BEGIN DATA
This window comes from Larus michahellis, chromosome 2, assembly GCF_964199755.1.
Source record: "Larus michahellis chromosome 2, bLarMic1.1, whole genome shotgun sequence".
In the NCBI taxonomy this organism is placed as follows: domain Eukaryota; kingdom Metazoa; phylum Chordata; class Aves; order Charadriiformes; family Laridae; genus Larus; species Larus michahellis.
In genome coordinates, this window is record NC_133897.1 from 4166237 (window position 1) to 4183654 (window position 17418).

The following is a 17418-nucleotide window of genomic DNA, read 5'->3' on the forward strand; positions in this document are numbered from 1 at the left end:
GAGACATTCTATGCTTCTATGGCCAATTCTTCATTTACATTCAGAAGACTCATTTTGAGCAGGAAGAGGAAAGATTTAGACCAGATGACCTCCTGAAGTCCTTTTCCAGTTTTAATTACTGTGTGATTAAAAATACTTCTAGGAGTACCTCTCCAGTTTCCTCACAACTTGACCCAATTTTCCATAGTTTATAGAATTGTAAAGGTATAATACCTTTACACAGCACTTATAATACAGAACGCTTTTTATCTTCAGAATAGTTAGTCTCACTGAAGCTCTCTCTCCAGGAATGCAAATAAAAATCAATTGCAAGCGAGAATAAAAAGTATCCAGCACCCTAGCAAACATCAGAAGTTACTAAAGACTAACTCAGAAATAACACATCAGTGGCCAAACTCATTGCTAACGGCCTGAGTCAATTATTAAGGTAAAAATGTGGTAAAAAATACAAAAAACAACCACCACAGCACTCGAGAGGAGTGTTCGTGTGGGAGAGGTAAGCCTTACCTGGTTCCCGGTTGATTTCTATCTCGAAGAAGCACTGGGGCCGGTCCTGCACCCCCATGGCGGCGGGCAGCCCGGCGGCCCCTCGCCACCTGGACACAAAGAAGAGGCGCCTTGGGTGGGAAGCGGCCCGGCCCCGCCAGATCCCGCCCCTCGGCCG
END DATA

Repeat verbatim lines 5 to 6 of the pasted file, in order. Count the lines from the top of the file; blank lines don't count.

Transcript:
The following is a 17418-nucleotide window of genomic DNA, read 5'->3' on the forward strand; positions in this document are numbered from 1 at the left end:
GAGACATTCTATGCTTCTATGGCCAATTCTTCATTTACATTCAGAAGACTCATTTTGAGCAGGAAGAGGAAAGATTTAGACCAGATGACCTCCTGAAGTCCTTTTCCAGTTTTAATTACTGTGTGATTAAAAATACTTCTAGGAGTACCTCTCCAGTTTCCTCACAACTTGACCCAATTTTCCATAGTTTATAGAATTGTAAAGGTATAATACCTTTACACAGCACTTATAATACAGAACGCTTTTTATCTTCAGAATAGTTAGTCTCACTGAAGCTCTCTCTCCAGGAATGCAAATAAAAATCAATTGCAAGCGAGAATAAAAAGTATCCAGCACCCTAGCAAACATCAGAAGTTACTAAAGACTAACTCAGAAATAACACATCAGTGGCCAAACTCATTGCTAACGGCCTGAGTCAATTATTAAGGTAAAAATGTGGTAAAAAATACAAAAAACAACCACCACAGCACTCGAGAGGAGTGTTCGTGTGGGAGAGGTAAGCCTTACCTGGTTCCCGGTTGATTTCTATCTCGAAGAAGCACTGGGGCCGGTCCTGCACCCCCATGGCGGCGGGCAGCCCGGCGGCCCCTCGCCACCTGGACACAAAGAAGAGGCGCCTTGGGTGGGAAGCGGCCCGGCCCCGCCAGATCCCGCCCCTCGGCCG